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Can a Second Year Associate Make a Lateral Move to Another Law Firm?

published January 05, 2016

By Author - LawCrossing
Published By
( 278 votes, average: 4 out of 5)
What do you think about this article? Rate it using the stars above and let us know what you think in the comments below.
Question:

I am a second-year corporate associate at a large firm in New York, and my colleagues are telling me I need to wait at least another year or two for a lateral job search – is this true?
 
Can I make a lateral move as a second year associate?

Answer:

As with most everything related to the legal market, and as attorneys a phrase with which I am sure you are intimately familiar, it depends.
 
It partly depends on how strong your credentials are, both academic and experience-wise (have you been tasked with sophisticated assignments at your current firm, are you performing above and beyond your class year, do you have direct client contact on a regular basis, are you making court appearances, etc.).

But it mostly depends on the current lateral market and what firms are looking for. Is your practice area currently in demand because business is booming? If so, you may be able to make a lateral move sooner than you think. For instance, a friend who asked me the question above is a corporate associate at a top firm from a top law school. Even if this attorney were just finishing his or her first full year, I would still be able to find a couple of other top firms who would be open to a solid junior corporate candidate simply because there is so much business right now, and firms are hiring and can fill an associate workload at all levels. This is the same with real estate, where we have recently fielded inquiries from firms seeking real estate associates for their hotels & leisure practice, and were willing to interview first year associates and train them into the practice if necessary.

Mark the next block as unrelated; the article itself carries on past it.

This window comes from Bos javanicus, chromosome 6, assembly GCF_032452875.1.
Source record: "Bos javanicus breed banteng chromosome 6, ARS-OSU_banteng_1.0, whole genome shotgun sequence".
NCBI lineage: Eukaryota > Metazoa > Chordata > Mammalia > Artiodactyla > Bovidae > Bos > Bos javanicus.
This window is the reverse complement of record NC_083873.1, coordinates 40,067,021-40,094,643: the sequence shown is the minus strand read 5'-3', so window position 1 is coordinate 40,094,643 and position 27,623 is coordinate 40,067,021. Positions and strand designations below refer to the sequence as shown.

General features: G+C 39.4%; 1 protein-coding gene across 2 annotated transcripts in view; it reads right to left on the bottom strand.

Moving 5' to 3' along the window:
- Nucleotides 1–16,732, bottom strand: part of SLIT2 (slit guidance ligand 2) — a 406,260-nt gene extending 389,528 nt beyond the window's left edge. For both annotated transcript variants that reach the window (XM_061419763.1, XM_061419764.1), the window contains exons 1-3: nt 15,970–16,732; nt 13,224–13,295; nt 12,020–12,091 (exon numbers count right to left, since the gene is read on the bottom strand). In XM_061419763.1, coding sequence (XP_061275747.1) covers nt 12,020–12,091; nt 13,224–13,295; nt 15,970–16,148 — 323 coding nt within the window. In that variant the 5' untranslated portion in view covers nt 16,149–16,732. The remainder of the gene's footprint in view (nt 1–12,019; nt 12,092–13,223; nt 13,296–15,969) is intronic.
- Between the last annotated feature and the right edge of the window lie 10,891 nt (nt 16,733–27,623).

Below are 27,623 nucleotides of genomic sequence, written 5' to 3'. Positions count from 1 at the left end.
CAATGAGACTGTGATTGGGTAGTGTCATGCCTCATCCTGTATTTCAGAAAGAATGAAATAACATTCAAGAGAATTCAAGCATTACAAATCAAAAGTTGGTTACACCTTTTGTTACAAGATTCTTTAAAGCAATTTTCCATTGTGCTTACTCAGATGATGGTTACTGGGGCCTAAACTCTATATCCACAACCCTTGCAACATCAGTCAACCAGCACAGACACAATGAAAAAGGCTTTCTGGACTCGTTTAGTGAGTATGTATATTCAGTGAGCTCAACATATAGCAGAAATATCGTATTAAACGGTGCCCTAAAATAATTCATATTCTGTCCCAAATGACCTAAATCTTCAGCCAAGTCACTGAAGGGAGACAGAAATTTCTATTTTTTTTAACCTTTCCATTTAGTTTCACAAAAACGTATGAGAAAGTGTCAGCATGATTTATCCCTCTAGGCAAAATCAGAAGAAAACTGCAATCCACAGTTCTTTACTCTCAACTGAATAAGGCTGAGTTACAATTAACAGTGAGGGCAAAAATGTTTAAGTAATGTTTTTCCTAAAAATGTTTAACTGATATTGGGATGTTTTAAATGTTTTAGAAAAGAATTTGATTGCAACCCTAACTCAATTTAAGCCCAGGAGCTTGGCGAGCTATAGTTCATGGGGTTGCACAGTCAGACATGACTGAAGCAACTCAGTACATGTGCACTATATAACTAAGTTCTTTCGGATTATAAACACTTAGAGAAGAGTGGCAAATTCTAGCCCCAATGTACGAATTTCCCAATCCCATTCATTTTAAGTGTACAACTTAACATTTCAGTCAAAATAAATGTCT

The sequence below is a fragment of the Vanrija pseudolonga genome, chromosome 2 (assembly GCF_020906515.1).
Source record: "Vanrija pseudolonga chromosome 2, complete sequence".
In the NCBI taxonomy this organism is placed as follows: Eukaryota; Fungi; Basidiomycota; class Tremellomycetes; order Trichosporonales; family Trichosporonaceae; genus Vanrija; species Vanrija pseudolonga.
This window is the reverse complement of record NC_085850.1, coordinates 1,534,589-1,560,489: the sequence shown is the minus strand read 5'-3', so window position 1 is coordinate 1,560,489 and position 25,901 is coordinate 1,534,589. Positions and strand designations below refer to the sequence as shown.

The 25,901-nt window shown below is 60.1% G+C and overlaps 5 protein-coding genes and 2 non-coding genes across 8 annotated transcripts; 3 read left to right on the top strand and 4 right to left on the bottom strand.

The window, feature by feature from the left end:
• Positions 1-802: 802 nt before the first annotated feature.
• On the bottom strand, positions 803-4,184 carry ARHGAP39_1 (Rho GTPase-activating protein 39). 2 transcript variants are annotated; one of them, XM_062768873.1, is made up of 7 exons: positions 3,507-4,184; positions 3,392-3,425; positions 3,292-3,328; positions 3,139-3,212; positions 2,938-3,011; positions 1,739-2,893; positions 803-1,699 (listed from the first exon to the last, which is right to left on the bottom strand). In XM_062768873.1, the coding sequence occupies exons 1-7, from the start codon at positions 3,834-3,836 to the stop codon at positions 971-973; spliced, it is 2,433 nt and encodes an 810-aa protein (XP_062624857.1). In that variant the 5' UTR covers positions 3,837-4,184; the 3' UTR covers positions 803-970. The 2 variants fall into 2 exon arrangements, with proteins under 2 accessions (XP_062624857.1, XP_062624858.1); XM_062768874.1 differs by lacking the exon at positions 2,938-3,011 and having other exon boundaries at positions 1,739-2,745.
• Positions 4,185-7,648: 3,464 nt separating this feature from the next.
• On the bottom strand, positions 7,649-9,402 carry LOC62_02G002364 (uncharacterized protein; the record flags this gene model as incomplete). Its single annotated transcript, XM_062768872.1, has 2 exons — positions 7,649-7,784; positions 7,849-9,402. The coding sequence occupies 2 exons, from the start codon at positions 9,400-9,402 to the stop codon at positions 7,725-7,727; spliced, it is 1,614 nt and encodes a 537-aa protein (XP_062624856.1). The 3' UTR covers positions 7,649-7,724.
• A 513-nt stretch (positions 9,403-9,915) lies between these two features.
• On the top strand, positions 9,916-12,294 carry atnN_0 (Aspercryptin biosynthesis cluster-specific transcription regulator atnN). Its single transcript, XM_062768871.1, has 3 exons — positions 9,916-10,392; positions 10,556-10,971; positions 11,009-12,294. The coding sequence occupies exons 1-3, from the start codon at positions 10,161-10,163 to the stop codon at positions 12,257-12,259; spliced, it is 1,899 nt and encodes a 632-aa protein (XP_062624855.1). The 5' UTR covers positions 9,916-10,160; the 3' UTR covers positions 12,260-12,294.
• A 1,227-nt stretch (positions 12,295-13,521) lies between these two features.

If your practice area is in lesser demand (for instance, bankruptcy right now, although that will always change in a few years based on market cycles), or if your practice area typically requires significant experience or a book of business for firms to be interested in your lateral candidacy (trusts & estates comes to mind), then you will likely find little to no traction in the lateral market.
 
Finally, it also depends on your reasons for relocating. If you are relocating within the same city simply because you are unhappy with the firm you picked out of law school, or because after only a year or two you do not like large firm practice and want a “lifestyle” firm (hint – there is hardly ever such a firm), then even in a hot practice area where firms are hiring like crazy, they will generally be less interested in your candidacy.
 
Another factor that hardly ever applies to junior associates, but is a major factor when it does apply, is portable business. I had a candidate a few years ago who had only been practicing patent law for barely two years, yet through his personality and determination he had already built a $50k+ book of business, and was able to garner multiple interviews at top firms even though he did not go to the best law school (and did not have great grades), and had a life science background, which was much less in demand. He got traction because he demonstrated the drive and dedication that let prospective firms see that this candidate would be great for their bottom line and a potential future rainmaker.
 
Find out the top 9 ways attorneys can develop a ton of business in this article.
 
In sum, unless you are fresh out of law school and have only been at your current firm for a few months, there is no “too early” to explore the lateral market if your practice area is hot. If you’re wondering about the state of the market, and what your lateral options might be, just get in touch with one of us at BCG!
 
Browse to view reports about the state of the legal market on BCG Attorney Search.

published January 05, 2016

By Author - LawCrossing
( 278 votes, average: 4 out of 5)
What do you think about this article? Rate it using the stars above and let us know what you think in the comments below.